As for ad impressions generated by brand, Verizon was the leader with 274 million, followed by Bud Light with 224 million and Lexus with 213 million. Toyota placed fourth with 207 million TV ad impressions, followed by Walmart with 186 million.

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The broad measurement of the iSpot data is important because it shows that it is not soley the number of total viewers that matter, but how intently they watch the commercials—and if the commercials motivate viewers to react.

Overall, NFL viewership across the networks is down about 10%, with the Sunday telecasts on Fox and CBS having lost fewer viewers than the primetime telecasts on NBC, ESPN and NFL Network. But advertisers whose commercials resonate with viewers can reap benefits even with linear TV viewing down compared to last season.

That’s the result of gaining Digital Share of Voice (DSOV), which is the percentage of digital activity a brand earns compared to other brands. It is not correlated to how much money a brand spends on advertising but how creative a commercial is to get viewers to watch it or share it online. Studies have found that brands that increase their DSOV are more likely to boost their market share over time.

Over the first month of the NFL season’s telecasts, GEICO produced a much higher DSOV than any other brand. It’s “Lemonade Not Ice T” commercial from the Martin Agency recorded a Digital Share of Voice of 20.5%, highest among all of the NFL advertisers. And GEICO produced that strong DSOV by spending only 1.58% of the total NFL dollar spend on that commercial.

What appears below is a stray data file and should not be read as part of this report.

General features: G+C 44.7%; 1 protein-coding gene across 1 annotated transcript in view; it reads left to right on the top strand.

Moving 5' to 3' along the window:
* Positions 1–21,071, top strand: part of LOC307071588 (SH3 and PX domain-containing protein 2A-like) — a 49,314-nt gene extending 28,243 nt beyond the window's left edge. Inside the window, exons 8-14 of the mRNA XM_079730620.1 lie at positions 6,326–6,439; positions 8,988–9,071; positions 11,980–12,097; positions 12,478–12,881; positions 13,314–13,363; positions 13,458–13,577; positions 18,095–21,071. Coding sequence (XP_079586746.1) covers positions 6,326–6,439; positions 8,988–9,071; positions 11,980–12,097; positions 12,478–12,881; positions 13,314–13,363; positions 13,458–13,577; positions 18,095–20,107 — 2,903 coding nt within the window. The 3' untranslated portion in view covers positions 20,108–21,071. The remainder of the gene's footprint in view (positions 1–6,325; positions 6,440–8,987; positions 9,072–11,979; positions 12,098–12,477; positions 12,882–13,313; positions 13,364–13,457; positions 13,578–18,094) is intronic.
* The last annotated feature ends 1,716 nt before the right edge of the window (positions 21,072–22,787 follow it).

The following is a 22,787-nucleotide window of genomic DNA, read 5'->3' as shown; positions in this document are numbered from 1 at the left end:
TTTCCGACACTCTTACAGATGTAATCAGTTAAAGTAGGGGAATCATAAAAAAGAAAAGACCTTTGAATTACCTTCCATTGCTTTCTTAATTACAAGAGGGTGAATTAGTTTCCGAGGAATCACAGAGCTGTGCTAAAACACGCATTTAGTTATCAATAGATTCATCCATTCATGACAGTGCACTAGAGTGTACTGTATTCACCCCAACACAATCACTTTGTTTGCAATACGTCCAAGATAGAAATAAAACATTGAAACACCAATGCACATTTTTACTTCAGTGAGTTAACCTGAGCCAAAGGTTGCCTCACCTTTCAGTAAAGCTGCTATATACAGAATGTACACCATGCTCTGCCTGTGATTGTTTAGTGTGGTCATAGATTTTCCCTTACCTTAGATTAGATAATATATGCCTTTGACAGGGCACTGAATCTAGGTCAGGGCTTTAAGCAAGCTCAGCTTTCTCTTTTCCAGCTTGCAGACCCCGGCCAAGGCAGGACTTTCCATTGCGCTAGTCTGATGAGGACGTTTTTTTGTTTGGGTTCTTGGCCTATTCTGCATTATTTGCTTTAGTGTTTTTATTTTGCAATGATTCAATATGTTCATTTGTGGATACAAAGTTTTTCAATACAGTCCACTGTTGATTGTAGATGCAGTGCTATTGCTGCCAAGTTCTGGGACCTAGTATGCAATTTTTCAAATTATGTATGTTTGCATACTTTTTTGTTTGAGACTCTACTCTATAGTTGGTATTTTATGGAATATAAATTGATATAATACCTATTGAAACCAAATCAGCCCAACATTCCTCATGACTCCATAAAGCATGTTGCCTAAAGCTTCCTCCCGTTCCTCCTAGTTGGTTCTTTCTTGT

GEICO's “Marco Polo” commercial produced the second-highest DSOV with 4.70% on 0.73% of the total NFL ad spend.

Rounding out the Top Five NFL telecast ads by DSOV were Kia’s “Tecmo Bo,” starring Bo Jackson, created by David & Goliath, with 3.58% of DSOV on 0.60% of total NFL ad spend; “Xbox-Madden NFL 17: People Skills,” featuring NFL players Russell Wilson, Von Miller and Antonio Brown, 2.63% of DSOV on 0.60% of total NFL ad spend; and “Apple iPhone – Midnight,” 2.09% of DSOV on 0.75% of total NFL ad spend.

Looking at Digital Share of Voice by categories, insurance advertisers dominated. Among the NFL advertisers, insurance companies (both auto and general) averaged a 30.6% DSOV. Next were automakers with a DSOV of 17.9%, followed by mobile devices (7.4%), quick service restaurants (4.95%); and the men & women’s heath category (3.8%).

Among the 13 insurance brands that advertised in NFL telecasts during the first month of the season, 44 spots aired 429 times, generated 113,000 searches online, 4,000 social actions and more than 17 million online views.

Among the 28 auto brands, 141 spots aired 988 times, racking up 50,000 searches and 3,400 social actions.

The main takeaway of the first month’s data is that while overall linear TV viewership of the NFL games is cumulatively down, there are still positives to justify marketers’ hefty spending on NFL telecasts.